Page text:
The theme of the network meeting in April 2011 in Volendam, Netherlands was “Resilicence”.
Here is an article shared by Anne Radford about a community in New Zealand that was affected by the recent earthquake, that connects to this theme.
What resilience means for a community.
Margaret Jefferies shares her thoughts and experiences in the Lyttelton community.
Last year I was so inspired by reading Bruce Lipton and Steve Bhaerman’s book Spontaneous Evolution that I bought 4 or 5 more copies to share around the community, to build up a local understanding of how we as a species are evolving. There is always a movement towards more complexity. The next evolutionary step for humans is towards community.
I am fascinated by community, looking at it as an organism, asking questions such as, “How does a community make healthy decisions?” “What is the role of community in the evolutionary process?” This latter question is of particular importance in these challenging times or climate change, economic crashes, peak oil and peak just about everything else!
Thich Nhat Hanh says…
“It is possible that the next Buddha will not take the form of an individual. The next Buddha may take the form of a community – a community practicing understanding and loving kindness, a community practicing mindful living. This may be the most important thing we can do for the survival of the earth.”
I get energized whenever I read this statement.
For community to unfold into its fullest form it firstly has to survive. It has to become resilient. And as the community moves along this resilience path the glue that holds the community together is strengthened. Resilience for a community means working with issues of energy, transport, food, relationship, creativity, money…
I am involved with a grass roots community group called Project Lyttelton. Its vision statement is…Lyttelton – portal to Canterbury’s historic past, a vibrant sustainable community creating a living future.
Project Lyttelton’s mission is to bring this vision about. It does this by encouraging all in the community to be involved in community development, supporting those champions who emerge with their particular projects.
Project Lyttelton is a values based organization that works with an Appreciative Inquiry methodology.
We are creating a culture of possibility.
Project Lyttelton has a range of projects under way at any one time. Some of these become fixtures within the community, others for reasons of timing, community relevance or finance may rise and then retreat into the wings for a time, or simply become completed. All of these projects address resilience for the community in some form or other.
Projects that are established include the Lyttelton Farmers Market, the Lyttelton Time Bank, the various festivals, the welcome bags, walking maps, Lyttelton News and the Project Lyttelton weekly e-newsletter.
Some projects that are new or just developing include sprayfree.co.nz, a monitoring and evaluation process and an electric cargo bike.
Some projects that are waiting in the wings include the biodigester, continuing education and a Community Supported Agriculture (CSA) system.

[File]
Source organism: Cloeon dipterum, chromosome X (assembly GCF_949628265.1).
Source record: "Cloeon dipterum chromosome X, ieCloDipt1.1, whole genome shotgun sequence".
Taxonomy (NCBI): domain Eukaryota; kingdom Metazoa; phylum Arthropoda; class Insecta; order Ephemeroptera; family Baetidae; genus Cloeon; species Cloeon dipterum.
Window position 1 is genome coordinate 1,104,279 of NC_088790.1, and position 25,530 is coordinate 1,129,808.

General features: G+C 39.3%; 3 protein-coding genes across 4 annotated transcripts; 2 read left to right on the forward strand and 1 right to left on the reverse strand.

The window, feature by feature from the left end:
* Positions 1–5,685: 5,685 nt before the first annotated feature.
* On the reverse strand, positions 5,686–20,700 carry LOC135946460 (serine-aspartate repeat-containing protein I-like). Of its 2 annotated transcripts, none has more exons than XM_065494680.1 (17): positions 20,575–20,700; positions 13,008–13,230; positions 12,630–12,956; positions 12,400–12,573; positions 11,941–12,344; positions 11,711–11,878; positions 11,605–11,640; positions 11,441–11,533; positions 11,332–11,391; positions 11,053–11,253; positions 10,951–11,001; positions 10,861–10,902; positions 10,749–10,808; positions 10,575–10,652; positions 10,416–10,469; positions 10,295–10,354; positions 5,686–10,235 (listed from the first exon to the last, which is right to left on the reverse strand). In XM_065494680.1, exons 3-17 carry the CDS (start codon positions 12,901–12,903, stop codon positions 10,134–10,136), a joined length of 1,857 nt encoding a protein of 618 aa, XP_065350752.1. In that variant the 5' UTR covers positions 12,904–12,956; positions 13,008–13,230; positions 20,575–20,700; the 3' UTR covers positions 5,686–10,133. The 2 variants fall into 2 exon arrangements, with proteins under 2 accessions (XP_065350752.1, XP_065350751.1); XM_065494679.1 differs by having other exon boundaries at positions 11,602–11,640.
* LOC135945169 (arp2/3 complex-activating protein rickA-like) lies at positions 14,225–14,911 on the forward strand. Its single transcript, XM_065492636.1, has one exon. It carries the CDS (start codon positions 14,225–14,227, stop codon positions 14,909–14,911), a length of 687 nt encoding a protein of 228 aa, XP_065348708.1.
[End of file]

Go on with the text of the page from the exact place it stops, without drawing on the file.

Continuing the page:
Outside of Project Lyttelton I am involved with a small group in a collective savings process where members help each other by providing interest free loans in conjunction with compulsory savings to undertake personal projects that otherwise might not be possible.
Some details about Project Lyttelton projects
Lyttelton’s weekly Farmers Market was set up to encourage people to buy local and seasonal produce, to reduce our carbon footprint. It is a highly successful market. It generates an income for Project Lyttelton to support other projects.
New Zealand’s first time bank, the Lyttelton Time Bank is an example of a local or complementary currency. People share their skills with one another – the unit of measurement is an hour, not the dollar. Everyone’s time is regarded as equal. Time banks foster reciprocity; they build a strong sense of community. The 4th September earthquake and its aftermath gave a window to the community and the rest of New Zealand to see how effective a time bank can be in such a situation. As a result this community has been invited to create its own emergency response plan. Project Lyttelton is in the process of setting up systems to create a national Time Bank body to help other communities set up times banks of their own.
The Festival of Lights, Summer Street Party and the Walking Festival connect this community together creating a vibrant and engaged community.
Welcome bags are given out to all new Lyttelton residents. These cloth shopping bags – sewn by Time Bank members – are delivered complete with local information such as bus timetables, local directory, Project Lyttelton, community garden and Time Bank information etc and home baking. This is a simple and very effective way of drawing people into the community.
Lyttelton News is a four weekly supplement within the Akaroa Mail. It reports on what’s been happening, what is coming up, interviews and many pieces around sustainability issues. We are blessed to have a good relationship with the owner of the Akaroa Mail – an independent local newspaper. Getting effective communication channels within a community is of great importance.
A weekly e-newsletter keeps people informed about what is coming up, gives links and generally has sustainability as an underlying theme.